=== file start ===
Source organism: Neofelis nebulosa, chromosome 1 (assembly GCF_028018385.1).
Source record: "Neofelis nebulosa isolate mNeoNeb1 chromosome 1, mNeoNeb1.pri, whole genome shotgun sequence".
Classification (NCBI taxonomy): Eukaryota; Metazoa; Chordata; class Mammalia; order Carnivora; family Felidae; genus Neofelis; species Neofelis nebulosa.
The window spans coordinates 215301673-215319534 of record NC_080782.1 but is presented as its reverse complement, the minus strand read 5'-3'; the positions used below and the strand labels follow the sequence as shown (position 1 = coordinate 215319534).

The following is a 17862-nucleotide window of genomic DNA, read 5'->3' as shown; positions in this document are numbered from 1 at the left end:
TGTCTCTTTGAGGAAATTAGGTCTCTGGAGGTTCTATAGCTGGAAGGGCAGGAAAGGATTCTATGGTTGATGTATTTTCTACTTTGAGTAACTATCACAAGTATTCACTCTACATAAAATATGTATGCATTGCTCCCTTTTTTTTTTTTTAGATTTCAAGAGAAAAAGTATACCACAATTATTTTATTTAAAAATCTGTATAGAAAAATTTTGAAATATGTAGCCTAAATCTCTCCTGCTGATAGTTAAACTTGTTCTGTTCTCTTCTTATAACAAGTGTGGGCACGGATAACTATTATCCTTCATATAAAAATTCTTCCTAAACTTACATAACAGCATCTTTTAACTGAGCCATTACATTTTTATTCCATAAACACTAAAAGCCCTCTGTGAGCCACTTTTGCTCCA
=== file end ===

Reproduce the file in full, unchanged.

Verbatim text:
Source organism: Neofelis nebulosa, chromosome 1 (assembly GCF_028018385.1).
Source record: "Neofelis nebulosa isolate mNeoNeb1 chromosome 1, mNeoNeb1.pri, whole genome shotgun sequence".
Classification (NCBI taxonomy): Eukaryota; Metazoa; Chordata; class Mammalia; order Carnivora; family Felidae; genus Neofelis; species Neofelis nebulosa.
The window spans coordinates 215301673-215319534 of record NC_080782.1 but is presented as its reverse complement, the minus strand read 5'-3'; the positions used below and the strand labels follow the sequence as shown (position 1 = coordinate 215319534).

The following is a 17862-nucleotide window of genomic DNA, read 5'->3' as shown; positions in this document are numbered from 1 at the left end:
TGTCTCTTTGAGGAAATTAGGTCTCTGGAGGTTCTATAGCTGGAAGGGCAGGAAAGGATTCTATGGTTGATGTATTTTCTACTTTGAGTAACTATCACAAGTATTCACTCTACATAAAATATGTATGCATTGCTCCCTTTTTTTTTTTTTAGATTTCAAGAGAAAAAGTATACCACAATTATTTTATTTAAAAATCTGTATAGAAAAATTTTGAAATATGTAGCCTAAATCTCTCCTGCTGATAGTTAAACTTGTTCTGTTCTCTTCTTATAACAAGTGTGGGCACGGATAACTATTATCCTTCATATAAAAATTCTTCCTAAACTTACATAACAGCATCTTTTAACTGAGCCATTACATTTTTATTCCATAAACACTAAAAGCCCTCTGTGAGCCACTTTTGCTCCA